Full Timer Tutorial


Blog Index


Home Page


Email Mac

Email Chris

 

 

 

How do you get mail on the road?

(And Where do You Call "Home"?)

Read This First  Disclaimer:  I've written what I personally did, and my opinions.  Don't assume what I did was safe, and don't assume it will work for you.  Do more research, and make your own choices.  I'm not responsible for your outcomes! :-)

 


Everyone gets mail sometimes, even if you do all your banking and bill paying online.  So how do you get mail when you travel full time in an RV?  That's a basic question, but the answer can be a little complicated because of things like state residency, taxes, license and registration, insurance, and so on..

 

I'll start with the more simple answer about getting mail and packages, then cover the more complicated issues.  If you want to go straight to the complicated issues click here.

 

Just tell me how to get my bank statements, Sports Illustrated, Trailer Life, etc.

 

There are two parts to this question. 

 

First Part

Where will your mail be received first -- that is, who will take delivery? 

1

 

Option one, have a family member or friend receive your mail and forward to you.

 

Pros:  Free, or cheap service, only pay for postage.

Cons:  Friends and family will quickly tire of this.  Could strain relationships.  Packaging may not be done professionally.  Friend or family member may move.  Not a permanent address.  Not recommended for long term, but occasional use is OK

 

1

 

Rent a box at a Retail Postal Service Center and have them forward the mail.  Most UPS Stores (formerly Mailboxes Etc.) and similar businesses will do this for a fee.

 

Pros:  Easy to set up.  Usually a local business, so you'll get to know the owner and likely receive personal service.  Bundle of mail and packages will usually be packed well to protect your shipment.

Cons:  Total fees, including annual fee and re-mailing charges, may be quite high.  Their address may not be accepted as a legal address for drivers license, bank accounts, etc.  This is especially true now in the post-911 era.

 

1

 

Use a professional mail forwarding service.

 

Pros:  Business is designed for mobile customers.  Special services available (usually at extra cost) such as sorting mail and disposing of bulk "occupant" mail, or being "on the lookout" for a specific package and calling you when it arrives.  Address usually satisfies requirements for residence address.  Several services in competition, so prices are reasonable and you can shop around. 

Cons:  Some require that you belong to a specific RV club (e.g. Good Sam, FMCA, etc.).

 

What did we do?

In our case, option 3 is best overall, and it's the one I generally recommend for others.  Mail forwarding services are in business for one purpose, to receive and forward your mail and packages.  They cater to RV travelers, so they understand your lifestyle and your needs.  Often, the people who own them and work at them are RVers themselves.  Maybe more important than anything, they are regulated by the postal service, and the address they provide you is valid for legal purposes (drivers license, bank account, auto registration, etc.).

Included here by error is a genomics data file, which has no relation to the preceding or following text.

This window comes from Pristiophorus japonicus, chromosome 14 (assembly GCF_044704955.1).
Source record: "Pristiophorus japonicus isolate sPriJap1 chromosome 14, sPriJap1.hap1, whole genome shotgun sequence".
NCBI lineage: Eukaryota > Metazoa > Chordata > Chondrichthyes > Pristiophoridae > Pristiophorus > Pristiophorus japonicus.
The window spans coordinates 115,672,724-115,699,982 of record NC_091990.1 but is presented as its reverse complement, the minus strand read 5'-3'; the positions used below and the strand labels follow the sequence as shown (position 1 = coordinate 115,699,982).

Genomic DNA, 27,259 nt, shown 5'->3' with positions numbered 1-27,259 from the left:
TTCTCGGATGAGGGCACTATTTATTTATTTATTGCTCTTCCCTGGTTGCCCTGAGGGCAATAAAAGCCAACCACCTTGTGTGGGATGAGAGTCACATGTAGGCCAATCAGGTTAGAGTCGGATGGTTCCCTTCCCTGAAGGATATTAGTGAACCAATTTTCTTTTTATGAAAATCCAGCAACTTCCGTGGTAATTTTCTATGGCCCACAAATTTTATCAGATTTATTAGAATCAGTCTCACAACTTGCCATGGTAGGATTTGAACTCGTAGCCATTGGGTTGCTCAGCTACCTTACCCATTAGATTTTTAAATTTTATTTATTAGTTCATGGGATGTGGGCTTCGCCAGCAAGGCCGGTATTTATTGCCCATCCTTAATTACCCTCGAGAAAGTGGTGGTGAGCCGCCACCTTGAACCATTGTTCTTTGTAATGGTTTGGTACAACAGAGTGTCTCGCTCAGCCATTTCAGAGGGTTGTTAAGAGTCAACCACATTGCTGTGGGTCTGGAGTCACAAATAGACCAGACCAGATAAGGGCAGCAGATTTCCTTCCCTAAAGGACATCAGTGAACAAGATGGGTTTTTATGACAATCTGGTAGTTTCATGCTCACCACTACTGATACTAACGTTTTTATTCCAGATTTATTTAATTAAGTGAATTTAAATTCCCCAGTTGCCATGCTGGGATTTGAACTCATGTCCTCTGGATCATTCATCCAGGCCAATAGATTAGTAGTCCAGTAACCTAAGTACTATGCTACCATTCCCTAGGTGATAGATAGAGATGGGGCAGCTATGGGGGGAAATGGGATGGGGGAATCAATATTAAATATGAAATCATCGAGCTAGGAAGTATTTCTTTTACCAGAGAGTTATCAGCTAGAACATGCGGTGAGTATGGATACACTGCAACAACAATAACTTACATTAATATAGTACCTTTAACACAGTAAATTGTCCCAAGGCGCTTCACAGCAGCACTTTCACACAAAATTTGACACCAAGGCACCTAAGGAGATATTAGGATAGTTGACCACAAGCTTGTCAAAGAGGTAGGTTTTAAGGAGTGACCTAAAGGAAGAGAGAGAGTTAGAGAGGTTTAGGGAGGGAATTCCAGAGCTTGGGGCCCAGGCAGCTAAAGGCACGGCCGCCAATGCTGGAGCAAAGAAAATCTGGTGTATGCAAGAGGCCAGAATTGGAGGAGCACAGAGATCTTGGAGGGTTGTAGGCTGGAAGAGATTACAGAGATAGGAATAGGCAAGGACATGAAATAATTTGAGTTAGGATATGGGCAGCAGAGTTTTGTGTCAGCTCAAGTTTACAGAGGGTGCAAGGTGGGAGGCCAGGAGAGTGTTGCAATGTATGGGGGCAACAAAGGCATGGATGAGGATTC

Second part

How will your mail be delivered to YOU and where will you pick it up?

 

Lots of variables here.  How fast do you need  the mail?  How often do you need it?  Do you want to be frugal?  Do you have a fixed travel schedule, or are you wandering all over? 

 

Related to "where" you'll receive it is "by what service?"  Sometimes you'll only be receiving a bundle of letters, so priority mail is the most economical and quickest way to receive it.  Other times you'll have magazines, small packages, etc. and you may save time and money by having it sent to you via United Parcel Service or Fed Ex. 

 

1Receive the mail at the RV park. 

If you're at an RV park for several weeks and/or months some of them will provide you a mail box.  This can range from an orderly system where you have a locked box and a key, to a haphazard system where all the mail is in a big box and the office person sorts through and finds yours when you drop in.  Be sure you know how secure the operation is ahead of time before you make your decision.

Pros:  Convenient, you don't have to drive across town.  Can receive mail and packages from any service, USPS, FedEx, etc.

Cons:  Many parks do not provide this service.  At those that do, sometimes security and privacy are issues. 

 

1General Delivery

In every city and county in the USA you can receive mail addressed to you at "General Delivery" and pick it up at the post office.  There are no additional charges for this service.

Pros:  Mail remains safe and secure (as much as you expect) within the postal service.  Mail is held for you up to 30 days.  Available everywhere nation wide.

Cons:  Not every post office accepts general delivery mail, so you'll need to check ahead.  If there are several post offices in a city, usually only the main post office has general delivery.  You are limited to receiving Postal Service shipments.  They don't take UPS, FedEx, etc.  This can effect your costs.